What Is A Woman?

Ontology is the study of the nature of being.  In the context of humanity, ontology is the study of what it means to be man or woman, and as such, it seeks to define at a fundamental core level what it means for a man to be a man, and for a woman to be a woman.  For most of human history the results of this effort have tended to leave women in a second-class status as humans; as a second-class being.

One example of this second-class status has been highlighted by The Museum of the American Revolution in Philadelphia, Pennsylvania.  On their website, they have an interesting article on the journey of women’s rights in the United States.  It focuses specifically on the evolution and history of women’s right to vote but it also highlights the reality of a world that viewed women as second-class beings.  For instance,

“1765 - Sir William Blackstone publishes Commentaries on the Laws of England, reinforcing the tradition of “coverture” — that once married, a woman’s property belongs to her husband and she has no legal rights. “Coverture” was brought over by the British colonists who followed the traditions of English Common Law."9 https://www.amrevmuseum.org/virtualexhibits/when-women-lost-the-vote-a-revolutionary-story/timeline

Abigail Adams, famously wrote to her husband John Adams who was one of the founding fathers of our nation and president after George Washington,

“ ‘...in the new Code of Laws which I suppose it will be necessary for you to make I desire you would Remember the Ladies, and be more generous and favourable to them than your ancestors.’ Abigail Adams, March 31, 1776”10https://www.amrevmuseum.org/virtualexhibits/when-women-lost-the-vote-a-revolutionary-story/timeline

However, the main purpose of the article is to draw attention to how the culturally prevalent second-class ontology of women effected their right to vote.

“April 20, 1777 - The New York State Constitution defines voters as “male inhabitants.”” 11ttps://www.amrevmuseum.org/virtualexhibits/when-women-lost-the-vote-a-revolutionary-story/timeline

“November 16, 1807 - A contested local election in Essex County over the location of a courthouse causes further disputes over voter fraud. As a result, the New Jersey State Legislature amends the State Constitution to define voters as free, white male tax-paying citizens.” 12ttps://www.amrevmuseum.org/virtualexhibits/when-women-lost-the-vote-a-revolutionary-story/timeline

To those who don’t pay much attention to history, it wasn’t until August of 1920 that the 19th Amendment was ratified to give women the right to vote.  Granted, in some states that right was only protected for white women because up until very recent history in western society, many white people assumed their ontology was superior to that of non-whites, and as such, in places like the south, states created laws to undermine the 15th Amendment to try and keep nonwhites, and especially blacks, from being able to vote.  Thankfully, those laws were struck down by the Voting Rights Act of 1965, but interestingly it still took fifty years for Florida, South Carolina, Georgia, Louisiana and North Carolina to officially acknowledge the constitutional right of women to vote, and over sixty years for Mississippi!  It wasn’t until 1984 that all fifty states officially endorsed the legality of a woman to vote in the United States!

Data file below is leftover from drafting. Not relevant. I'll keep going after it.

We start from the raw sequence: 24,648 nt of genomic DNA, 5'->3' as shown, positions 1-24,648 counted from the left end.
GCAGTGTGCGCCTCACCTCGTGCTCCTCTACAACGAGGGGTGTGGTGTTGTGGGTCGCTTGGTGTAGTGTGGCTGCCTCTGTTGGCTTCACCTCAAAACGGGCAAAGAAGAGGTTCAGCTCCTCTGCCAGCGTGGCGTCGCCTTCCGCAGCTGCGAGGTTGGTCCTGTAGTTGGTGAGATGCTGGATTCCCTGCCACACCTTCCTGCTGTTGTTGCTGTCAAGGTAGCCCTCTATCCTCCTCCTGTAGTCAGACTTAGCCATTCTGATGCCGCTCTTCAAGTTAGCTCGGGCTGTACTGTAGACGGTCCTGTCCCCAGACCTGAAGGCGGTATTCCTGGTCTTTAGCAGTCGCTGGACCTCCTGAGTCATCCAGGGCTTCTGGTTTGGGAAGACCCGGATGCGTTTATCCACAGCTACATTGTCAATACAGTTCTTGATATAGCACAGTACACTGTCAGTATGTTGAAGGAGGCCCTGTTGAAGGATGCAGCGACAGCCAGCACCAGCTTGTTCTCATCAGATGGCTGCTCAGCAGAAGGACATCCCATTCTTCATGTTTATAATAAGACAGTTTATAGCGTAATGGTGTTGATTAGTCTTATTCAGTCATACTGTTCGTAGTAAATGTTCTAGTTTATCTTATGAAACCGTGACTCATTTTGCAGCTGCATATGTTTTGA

It is literally within my lifetime that all 50 states were willing to publicly declare that they believed one of the most defining values of our nation applied to women; that the truth our founding fathers so boldly proclaimed to the world when we declared our independence as a nation (“We hold these truths to be self-evident, that all men are created equal, that they are endowed by their Creator with certain unalienable Rights, that among these are Life, Liberty and the pursuit of Happiness”13https://www.archives.gov/founding-docs/declaration-transcript), not only applied to white men, but also every other race of humanity and women!

So why have women been historically viewed as “lesser” beings, and how has that view been maintained throughout most of human history?  There’s a lot of reasons we could talk about, but in Christian society the Bible has been used to defend this ideology, mostly because people confuse the role of women in a Biblical marriage covenant as the identity or ontology of a woman.  Now, before I go any further into that thought, let me show you why our study of the Book of Joshua stirred me to address this subject.

In Joshua 13:8-21:45 we find a detailed description of how Joshua divided up the land of Canaan between the tribes of Israel.  In the middle of that description, we find two stories that completely undermine the idea that the Bible defines a woman as a human being with less rights, privileges, and freedoms; that a woman is somehow by her ontology created as a subservient being to man.

The Book of Joshua has two very clear examples of stories that confront the idea that women were created by God as lesser beings who are supposed to serve men and be owned by them.

In Joshua 15:15-19 Caleb gives a sizable portion of land to his daughter Achsah and nothing in the text indicates there was anything wrong with his decision.